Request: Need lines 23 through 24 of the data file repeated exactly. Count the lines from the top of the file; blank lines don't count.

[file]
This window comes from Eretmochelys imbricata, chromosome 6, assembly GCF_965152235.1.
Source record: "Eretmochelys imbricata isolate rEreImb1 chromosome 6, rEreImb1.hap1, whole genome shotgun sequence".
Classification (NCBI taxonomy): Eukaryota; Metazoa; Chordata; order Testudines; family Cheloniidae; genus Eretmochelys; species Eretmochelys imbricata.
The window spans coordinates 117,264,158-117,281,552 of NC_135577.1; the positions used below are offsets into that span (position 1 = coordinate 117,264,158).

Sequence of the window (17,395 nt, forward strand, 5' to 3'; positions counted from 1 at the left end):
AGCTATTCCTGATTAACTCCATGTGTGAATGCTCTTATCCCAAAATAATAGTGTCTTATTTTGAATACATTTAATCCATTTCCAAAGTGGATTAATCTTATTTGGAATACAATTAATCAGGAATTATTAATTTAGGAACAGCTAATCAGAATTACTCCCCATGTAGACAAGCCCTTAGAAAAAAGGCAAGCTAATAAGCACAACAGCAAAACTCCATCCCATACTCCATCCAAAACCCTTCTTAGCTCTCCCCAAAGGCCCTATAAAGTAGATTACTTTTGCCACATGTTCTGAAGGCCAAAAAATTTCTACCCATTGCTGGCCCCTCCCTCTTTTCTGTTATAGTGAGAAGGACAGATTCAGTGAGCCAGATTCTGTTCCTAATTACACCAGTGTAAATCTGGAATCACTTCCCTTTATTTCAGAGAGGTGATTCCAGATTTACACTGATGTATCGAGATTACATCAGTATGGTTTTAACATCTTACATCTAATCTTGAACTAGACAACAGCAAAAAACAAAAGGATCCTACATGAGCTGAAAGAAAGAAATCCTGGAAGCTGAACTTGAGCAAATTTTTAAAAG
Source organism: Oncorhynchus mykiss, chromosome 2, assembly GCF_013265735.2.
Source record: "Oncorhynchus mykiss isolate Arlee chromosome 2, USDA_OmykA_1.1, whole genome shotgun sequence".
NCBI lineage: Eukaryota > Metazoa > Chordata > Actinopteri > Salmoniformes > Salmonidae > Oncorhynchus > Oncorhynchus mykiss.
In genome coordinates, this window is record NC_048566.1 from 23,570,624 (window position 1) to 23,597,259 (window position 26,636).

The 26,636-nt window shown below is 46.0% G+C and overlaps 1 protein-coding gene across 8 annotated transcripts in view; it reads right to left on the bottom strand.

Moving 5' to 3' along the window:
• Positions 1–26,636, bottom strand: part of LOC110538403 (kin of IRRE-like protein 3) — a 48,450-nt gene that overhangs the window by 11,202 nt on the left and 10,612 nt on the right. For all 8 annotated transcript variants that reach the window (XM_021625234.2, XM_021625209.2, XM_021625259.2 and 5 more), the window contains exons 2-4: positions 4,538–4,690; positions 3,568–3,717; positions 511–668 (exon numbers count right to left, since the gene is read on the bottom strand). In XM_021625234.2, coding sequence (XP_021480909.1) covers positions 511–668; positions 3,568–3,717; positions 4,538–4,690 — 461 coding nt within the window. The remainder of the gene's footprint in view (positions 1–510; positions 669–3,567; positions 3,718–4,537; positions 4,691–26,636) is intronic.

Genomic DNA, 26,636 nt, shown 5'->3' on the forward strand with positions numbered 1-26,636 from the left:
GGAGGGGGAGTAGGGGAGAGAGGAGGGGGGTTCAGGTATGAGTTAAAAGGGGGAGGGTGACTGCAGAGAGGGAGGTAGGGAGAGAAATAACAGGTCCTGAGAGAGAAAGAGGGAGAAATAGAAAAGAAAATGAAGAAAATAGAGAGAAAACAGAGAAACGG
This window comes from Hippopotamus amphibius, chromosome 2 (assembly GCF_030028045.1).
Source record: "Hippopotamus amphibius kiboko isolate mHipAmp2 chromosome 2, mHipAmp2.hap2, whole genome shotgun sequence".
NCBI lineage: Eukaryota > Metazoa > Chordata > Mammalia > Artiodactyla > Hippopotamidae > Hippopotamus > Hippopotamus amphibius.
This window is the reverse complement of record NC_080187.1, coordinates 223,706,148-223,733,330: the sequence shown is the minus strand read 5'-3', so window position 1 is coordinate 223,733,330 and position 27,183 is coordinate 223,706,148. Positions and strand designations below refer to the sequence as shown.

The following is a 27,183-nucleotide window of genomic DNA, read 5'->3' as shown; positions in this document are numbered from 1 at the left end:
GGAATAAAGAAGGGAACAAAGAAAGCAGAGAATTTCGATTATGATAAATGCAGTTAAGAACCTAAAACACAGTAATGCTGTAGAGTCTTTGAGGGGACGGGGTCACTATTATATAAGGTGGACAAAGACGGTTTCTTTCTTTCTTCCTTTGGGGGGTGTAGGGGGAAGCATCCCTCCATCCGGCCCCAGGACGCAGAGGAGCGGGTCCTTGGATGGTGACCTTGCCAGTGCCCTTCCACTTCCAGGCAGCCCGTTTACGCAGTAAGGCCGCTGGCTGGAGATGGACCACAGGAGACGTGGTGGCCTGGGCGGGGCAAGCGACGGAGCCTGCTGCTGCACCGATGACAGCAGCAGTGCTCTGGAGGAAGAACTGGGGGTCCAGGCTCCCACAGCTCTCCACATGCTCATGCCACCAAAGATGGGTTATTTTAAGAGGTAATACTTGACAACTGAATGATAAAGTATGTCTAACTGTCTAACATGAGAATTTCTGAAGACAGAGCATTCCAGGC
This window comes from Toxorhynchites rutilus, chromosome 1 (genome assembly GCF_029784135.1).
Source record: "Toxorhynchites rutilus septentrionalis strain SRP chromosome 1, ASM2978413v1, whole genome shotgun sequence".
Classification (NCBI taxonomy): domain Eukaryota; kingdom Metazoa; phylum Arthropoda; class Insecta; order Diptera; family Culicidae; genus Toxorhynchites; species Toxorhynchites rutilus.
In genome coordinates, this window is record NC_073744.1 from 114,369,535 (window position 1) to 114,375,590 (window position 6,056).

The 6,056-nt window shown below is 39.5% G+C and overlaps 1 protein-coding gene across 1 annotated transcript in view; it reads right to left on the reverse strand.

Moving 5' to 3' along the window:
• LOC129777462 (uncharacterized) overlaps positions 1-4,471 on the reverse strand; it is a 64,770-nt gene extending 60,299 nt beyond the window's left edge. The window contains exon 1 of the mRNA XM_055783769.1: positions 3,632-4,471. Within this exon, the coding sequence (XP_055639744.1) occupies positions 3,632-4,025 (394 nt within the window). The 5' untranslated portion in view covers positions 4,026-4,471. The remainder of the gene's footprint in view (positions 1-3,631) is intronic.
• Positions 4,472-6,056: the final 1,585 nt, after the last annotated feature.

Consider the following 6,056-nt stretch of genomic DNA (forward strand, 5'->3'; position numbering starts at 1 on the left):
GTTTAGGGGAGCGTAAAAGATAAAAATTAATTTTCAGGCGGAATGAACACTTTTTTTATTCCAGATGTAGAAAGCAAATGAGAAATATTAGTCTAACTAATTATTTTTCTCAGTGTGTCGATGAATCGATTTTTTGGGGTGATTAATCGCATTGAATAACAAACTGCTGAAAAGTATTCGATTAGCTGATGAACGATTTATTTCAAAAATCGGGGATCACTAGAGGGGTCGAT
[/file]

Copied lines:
Source record: "Toxorhynchites rutilus septentrionalis strain SRP chromosome 1, ASM2978413v1, whole genome shotgun sequence".
Classification (NCBI taxonomy): domain Eukaryota; kingdom Metazoa; phylum Arthropoda; class Insecta; order Diptera; family Culicidae; genus Toxorhynchites; species Toxorhynchites rutilus.